Business World, 25 September 2012


In 2011, President Benigno Aquino III did not implement the national budget as approved by Congress. Stung by criticisms that his administration was slow in implementing government programs and projects, he authorized the Department of Budget and Management (DBM) to slice and dice the budget to come up with a package of new spending initiatives worth ₱72.1 billion called the Disbursement Acceleration Program (DAP). And before the year ended, the DAP was augmented by another ₱13.4 billion. That’s ₱85.5 billion new spending authority that did not get prior congressional approval.

Was the massive realignment of appropriations legal? Yes, if the so-called savings were used to augment items in the budget that were previously authorized by Congress. But it is illegal if savings were used to augment new (that is, not previously authorized by Congress) budget item.

In any event, because the changes in the priorities and composition of the budget were massive, at the very least, congressional concurrence should have been sought. Such move is consistent with the congressional power of the purse.

Seeking prior approval was the position of then Senator Aquino when he was in the Senate as he filed Senate Bill 3121, the Budget Impoundment Control Act. His bill seeks to correct the abuse and misuse of the President to impound appropriations and use them for programs not previously authorized by Congress. In his explanatory note, we was emphatic: “the power of the sword” belongs to the President, the “power of the purse” resides in Congress.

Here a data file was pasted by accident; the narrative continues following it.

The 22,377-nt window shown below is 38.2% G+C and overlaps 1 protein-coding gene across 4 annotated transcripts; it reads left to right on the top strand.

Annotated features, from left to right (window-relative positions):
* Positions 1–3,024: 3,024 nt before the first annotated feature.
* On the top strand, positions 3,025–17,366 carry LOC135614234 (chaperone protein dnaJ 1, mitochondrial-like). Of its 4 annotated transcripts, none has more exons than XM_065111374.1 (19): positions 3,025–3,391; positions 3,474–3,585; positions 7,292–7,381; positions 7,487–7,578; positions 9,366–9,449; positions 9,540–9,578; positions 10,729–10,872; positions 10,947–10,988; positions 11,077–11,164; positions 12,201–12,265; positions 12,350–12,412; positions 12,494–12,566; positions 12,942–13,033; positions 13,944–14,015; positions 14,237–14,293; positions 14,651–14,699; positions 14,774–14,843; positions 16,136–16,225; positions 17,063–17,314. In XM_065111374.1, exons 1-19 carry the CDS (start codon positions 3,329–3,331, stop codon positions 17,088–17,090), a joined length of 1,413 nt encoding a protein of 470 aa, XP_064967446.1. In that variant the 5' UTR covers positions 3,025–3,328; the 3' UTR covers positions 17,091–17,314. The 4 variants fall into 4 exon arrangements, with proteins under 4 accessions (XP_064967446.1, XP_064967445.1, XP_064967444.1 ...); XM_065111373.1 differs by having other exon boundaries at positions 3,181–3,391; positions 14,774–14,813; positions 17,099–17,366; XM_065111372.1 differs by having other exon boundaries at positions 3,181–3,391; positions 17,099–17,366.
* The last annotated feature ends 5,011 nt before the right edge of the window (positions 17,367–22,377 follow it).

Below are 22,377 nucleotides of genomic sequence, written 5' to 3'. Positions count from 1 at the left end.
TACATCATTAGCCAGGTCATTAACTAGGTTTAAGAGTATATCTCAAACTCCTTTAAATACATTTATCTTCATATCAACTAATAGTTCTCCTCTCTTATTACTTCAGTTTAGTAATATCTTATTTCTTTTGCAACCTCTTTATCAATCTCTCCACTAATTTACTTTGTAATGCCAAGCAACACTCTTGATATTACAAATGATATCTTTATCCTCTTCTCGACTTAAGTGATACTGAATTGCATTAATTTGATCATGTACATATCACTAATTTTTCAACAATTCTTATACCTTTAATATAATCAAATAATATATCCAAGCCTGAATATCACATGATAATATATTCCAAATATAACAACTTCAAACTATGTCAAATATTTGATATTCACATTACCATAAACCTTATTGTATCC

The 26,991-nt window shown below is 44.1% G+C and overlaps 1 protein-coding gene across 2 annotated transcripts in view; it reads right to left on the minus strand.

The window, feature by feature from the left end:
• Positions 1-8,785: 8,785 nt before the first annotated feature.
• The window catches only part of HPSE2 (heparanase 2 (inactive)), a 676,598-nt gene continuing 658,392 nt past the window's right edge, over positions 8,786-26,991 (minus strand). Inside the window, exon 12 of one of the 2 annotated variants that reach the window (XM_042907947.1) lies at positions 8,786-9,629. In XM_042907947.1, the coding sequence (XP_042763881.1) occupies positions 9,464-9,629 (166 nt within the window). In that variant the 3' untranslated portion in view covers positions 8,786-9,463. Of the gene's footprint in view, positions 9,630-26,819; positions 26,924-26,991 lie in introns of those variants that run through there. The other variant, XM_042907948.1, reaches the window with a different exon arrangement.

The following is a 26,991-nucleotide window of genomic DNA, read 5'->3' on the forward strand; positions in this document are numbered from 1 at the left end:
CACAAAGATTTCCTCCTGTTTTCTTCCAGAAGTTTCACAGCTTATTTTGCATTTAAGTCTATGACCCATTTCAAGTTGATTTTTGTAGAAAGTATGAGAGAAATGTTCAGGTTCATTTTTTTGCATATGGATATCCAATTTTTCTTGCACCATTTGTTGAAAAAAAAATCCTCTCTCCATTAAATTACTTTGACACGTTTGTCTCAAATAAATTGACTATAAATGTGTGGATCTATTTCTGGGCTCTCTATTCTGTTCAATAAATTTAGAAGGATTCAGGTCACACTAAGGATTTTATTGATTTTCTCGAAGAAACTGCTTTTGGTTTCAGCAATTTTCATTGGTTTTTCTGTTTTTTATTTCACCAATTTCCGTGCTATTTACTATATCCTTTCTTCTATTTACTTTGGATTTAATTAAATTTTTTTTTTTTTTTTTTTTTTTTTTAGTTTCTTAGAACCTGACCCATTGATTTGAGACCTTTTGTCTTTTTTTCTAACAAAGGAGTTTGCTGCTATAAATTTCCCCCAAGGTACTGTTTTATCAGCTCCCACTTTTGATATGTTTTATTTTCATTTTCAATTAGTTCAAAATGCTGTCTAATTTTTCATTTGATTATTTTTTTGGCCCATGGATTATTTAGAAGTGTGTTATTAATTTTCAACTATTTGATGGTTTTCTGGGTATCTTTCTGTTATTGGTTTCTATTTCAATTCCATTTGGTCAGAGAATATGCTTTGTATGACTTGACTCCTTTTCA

With the massive makeover of the 2011 budget, and the impending major revamp of the 2012, has President Aquino III changed his position on budget impoundment? What happened to policy consistency? One may ask: If the practice of budget impoundment were subject to misuse and abuse during Arroyo’s watch, were it not so too during Aquino’s watch? What happened to Daang Matuwid (Straight Path)?

Is Mr. Aquino’s commitment to Daang Matuwid a mere slogan or is it for real?

[By the way, the same question may be raised of his murky position on the Freedom on Information (FoI) bill.]


What’s the essence of the budget impoundment control bill? It is to help Congress regain its power over the budget process. It follows the practice in the United States where through the 1974 Congressional Budget and Impoundment Act, institutional changes were put in place to help Congress regain its power of the purse.

The act requires the President to ask Congress for a rescission (cancellation of all or part of the enacted appropriation which has not been spent or obligated) — or cutback — of appropriated funds for projects no longer considered necessary.

The budget impoundment act is not meant simply to set right the balance of power. It is designed to make the budget process transparent, easy to monitor, and to foster fiscal accountability.

When the head of an agency appears before Congress, he promises what outputs and outcomes its agency can deliver for a given budget. When in the budget execution phase, funds are not released on time or worse, rescinded, the agency will not be able to deliver on his promise. Lower and delayed budget releases mean that less outputs and outcomes would be delivered.